Gregg Marshall is well into his eighth season as Wichita State’s basketball and the hits just keep coming.
Marshall stresses team play and unselfishness, so if you’re basing a Top 10 list of Shockers during the Marshall era on scoring alone, you’re going to have a difficult time.
Marshall’s best players are complete. They can do a variety of things well and they defend. If they don’t defend under Marshall, they find it hard to get on the floor.
So what does a Top 10 list of players who primarily played for Marshall at Wichita State look like? Here’s one man’s version:
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10. Garrett Stutz, C, 2008-12 – Stutz makes the cut because of an outstanding senior season, when he averaged 13.3 points and eight rebounds per game and was one of the nation’s best big men. In his first three seasons, Stutz was a contributor, but never averaged more than 16.5 minutes per game.
9. Malcolm Armstead, G, 2012-13 – Armstead made the most of his one season with the Shockers as a key player on a Final Four team. He averaged 10.8 points and four assists per game and was an important leader on the Wichita State team that lost a close game to Louisville in the national semifinals at the Georgia Dome in Atlanta.
8. Clevin Hannah, G, 2008-10 – Hannah had a major impact for the Shockers after transferring from Chipola (Fla.) Community College. In two seasons at WSU, Hannah averaged 11.6 points and 4.5 assists per game and shot 41.4 percent from the three-point line.
7. Carl Hall, F-C, 2011-13 – Hall, a junior college transfer, was another key player on the Shockers’ Final Four team, averaging 12.5 points and 6.8 rebounds while shooting 54.3 percent from the field. Though somewhat undersized at 6-foot-8, Hall had tremendous tenacity and athleticism and was rarely overmatched by an opposing team’s size.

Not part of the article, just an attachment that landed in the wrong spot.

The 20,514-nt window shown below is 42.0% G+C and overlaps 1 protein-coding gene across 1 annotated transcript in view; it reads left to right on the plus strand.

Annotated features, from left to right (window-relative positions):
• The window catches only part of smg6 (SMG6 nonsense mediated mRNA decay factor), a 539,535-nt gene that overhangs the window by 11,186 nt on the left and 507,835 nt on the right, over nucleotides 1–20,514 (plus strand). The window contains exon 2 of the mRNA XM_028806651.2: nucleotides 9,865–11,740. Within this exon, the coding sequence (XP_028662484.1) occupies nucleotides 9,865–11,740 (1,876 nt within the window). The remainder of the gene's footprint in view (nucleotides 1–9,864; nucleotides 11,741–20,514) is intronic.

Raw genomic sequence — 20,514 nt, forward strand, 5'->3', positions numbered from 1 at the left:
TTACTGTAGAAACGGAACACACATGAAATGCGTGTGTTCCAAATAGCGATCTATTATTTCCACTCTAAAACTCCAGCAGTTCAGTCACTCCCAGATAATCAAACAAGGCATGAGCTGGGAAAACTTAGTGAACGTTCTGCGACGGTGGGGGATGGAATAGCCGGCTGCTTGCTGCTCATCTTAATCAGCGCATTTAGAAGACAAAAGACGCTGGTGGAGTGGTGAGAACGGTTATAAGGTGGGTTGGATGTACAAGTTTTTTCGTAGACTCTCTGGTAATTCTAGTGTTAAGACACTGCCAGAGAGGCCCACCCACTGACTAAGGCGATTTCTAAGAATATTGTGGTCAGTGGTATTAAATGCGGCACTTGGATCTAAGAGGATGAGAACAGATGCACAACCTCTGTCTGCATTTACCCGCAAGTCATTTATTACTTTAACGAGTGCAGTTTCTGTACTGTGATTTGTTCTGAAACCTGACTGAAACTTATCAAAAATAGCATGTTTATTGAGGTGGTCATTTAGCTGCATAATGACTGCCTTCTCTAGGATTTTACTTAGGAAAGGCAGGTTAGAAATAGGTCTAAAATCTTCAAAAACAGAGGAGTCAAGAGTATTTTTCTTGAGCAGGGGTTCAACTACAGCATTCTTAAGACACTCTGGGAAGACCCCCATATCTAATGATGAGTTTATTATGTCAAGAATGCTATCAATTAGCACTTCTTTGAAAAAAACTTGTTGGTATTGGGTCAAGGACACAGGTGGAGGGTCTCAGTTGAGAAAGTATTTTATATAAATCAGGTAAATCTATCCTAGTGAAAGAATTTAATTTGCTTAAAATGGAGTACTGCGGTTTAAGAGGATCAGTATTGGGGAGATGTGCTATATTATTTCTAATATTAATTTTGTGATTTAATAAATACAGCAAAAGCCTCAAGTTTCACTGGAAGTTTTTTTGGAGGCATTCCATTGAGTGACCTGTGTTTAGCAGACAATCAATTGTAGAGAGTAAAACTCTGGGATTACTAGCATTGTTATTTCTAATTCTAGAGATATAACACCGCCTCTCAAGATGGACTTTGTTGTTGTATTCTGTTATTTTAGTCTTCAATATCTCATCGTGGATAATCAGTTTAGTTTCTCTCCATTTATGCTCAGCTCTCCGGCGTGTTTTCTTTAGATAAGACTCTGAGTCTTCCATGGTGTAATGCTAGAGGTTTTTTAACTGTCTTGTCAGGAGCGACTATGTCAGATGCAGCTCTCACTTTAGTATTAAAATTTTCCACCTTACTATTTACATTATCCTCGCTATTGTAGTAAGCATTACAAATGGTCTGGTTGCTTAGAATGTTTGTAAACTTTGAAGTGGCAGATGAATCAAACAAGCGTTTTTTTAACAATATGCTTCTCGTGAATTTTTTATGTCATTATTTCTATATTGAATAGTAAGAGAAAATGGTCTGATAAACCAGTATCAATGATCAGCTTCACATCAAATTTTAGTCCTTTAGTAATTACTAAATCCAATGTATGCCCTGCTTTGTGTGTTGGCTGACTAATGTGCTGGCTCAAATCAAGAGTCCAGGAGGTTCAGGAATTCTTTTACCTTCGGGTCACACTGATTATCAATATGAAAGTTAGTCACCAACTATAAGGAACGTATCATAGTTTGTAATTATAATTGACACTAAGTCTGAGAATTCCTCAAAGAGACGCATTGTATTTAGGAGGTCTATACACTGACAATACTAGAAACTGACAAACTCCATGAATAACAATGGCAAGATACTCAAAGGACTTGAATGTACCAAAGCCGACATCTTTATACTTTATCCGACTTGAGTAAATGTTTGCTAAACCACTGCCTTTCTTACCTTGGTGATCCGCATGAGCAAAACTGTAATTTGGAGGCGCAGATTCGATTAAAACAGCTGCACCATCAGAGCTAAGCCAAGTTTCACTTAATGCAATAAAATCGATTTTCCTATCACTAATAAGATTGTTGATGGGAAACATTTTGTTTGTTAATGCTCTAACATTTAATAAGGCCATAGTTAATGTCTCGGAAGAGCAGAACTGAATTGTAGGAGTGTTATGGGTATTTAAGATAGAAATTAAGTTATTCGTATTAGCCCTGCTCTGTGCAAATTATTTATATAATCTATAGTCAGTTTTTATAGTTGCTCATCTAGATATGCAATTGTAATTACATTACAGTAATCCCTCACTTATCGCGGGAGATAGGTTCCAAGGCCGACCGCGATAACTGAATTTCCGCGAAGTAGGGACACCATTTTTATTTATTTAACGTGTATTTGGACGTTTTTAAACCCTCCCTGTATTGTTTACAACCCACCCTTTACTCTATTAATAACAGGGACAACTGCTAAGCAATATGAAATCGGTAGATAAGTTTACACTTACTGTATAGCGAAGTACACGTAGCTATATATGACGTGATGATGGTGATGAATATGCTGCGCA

6. Tekele Cotton, G, 2011-present – Few players in Shocker basketball history have come farther from where they started than Cotton, who played less than 10 minutes per game as a freshman. He’s been a vital part of the past three Wichita State teams and is a strong candidate to repeat as Missouri Valley Conference defensive player of the year in 2014-15. He’s also had some of the most memorable dunks in Shocker history – about one a game, it seems.
5. Joe Ragland, G, 2010-12 – Yet another junior college transfer, Ragland struggled during his first season at Wichita State. But he was great as a senior, averaging 13.4 points per game and shooting an incredible 50.4 percent from the three-point line. Ragland came to WSU with a great reputation as a shooter, but it took a season for him to find his stroke. He shot 56.8 percent overall in 2011-12 and was an outstanding floor leader, too.
4. Toure Murry, G, 2008-12 – Murry will always symbolize the beginning of the Marshall era as one of the first players recruited to Wichita State by the new coach after he took the job. Murry had a tremendous impact on the Shockers’ program, scoring 1,539 career points and becoming WSU’s all-time assists leader with 430. Murry, who had a knack for the big shot, averaged 11.1 points, 4.5 rebounds and 3.1 assists in 139 career games and was just as outstanding as a defensive player.
3. Fred VanVleet, G, 2012-present – VanVleet, a junior on this season’s Shocker team, is headed up the charts in a bunch of categories. He’s already at the top, though, as a Wichita State leader. VanVleet has great point guard qualities and is at his best when he’s driving the basketball into the lane. He’s an uncanny shooter after making contact close to the basket and has no weakness in his game. He’ll like leave Wichita State after the 2015-16 season as the Shockers’ career leader in assists and steals.
2. Ron Baker, G, 2012-present – It’s still hard to fathom that the best Division I offer Baker had out of Scott City High was from Arkansas State. Wichita State encouraged Baker to be a walk-on, he accepted and the rest is history. He’s become one of the finest WSU players in history with a combination of talent and smarts. The 6-foot-3 Baker is closing in on 1,000 career points and leads this season’s team with 16.2 points per game.
1. Cleanthony Early, F, 2012-14 – As you can tell, Marshall makes great use of junior college transfers. Four on this list fit that bill and none was better than Early, who was an out-and-out scorer. In a different system, he probably would have averaged 20-25 points per game. At Wichita State, he averaged 15.1 in his two seasons, including 16.4 as a senior. Early was at his best on the biggest stages and had terrific performances against Louisville in the 2013 national semifinals and against Kentucky in the third-round of the NCAA Tournament last season. He’s now a rookie with the New York Knicks.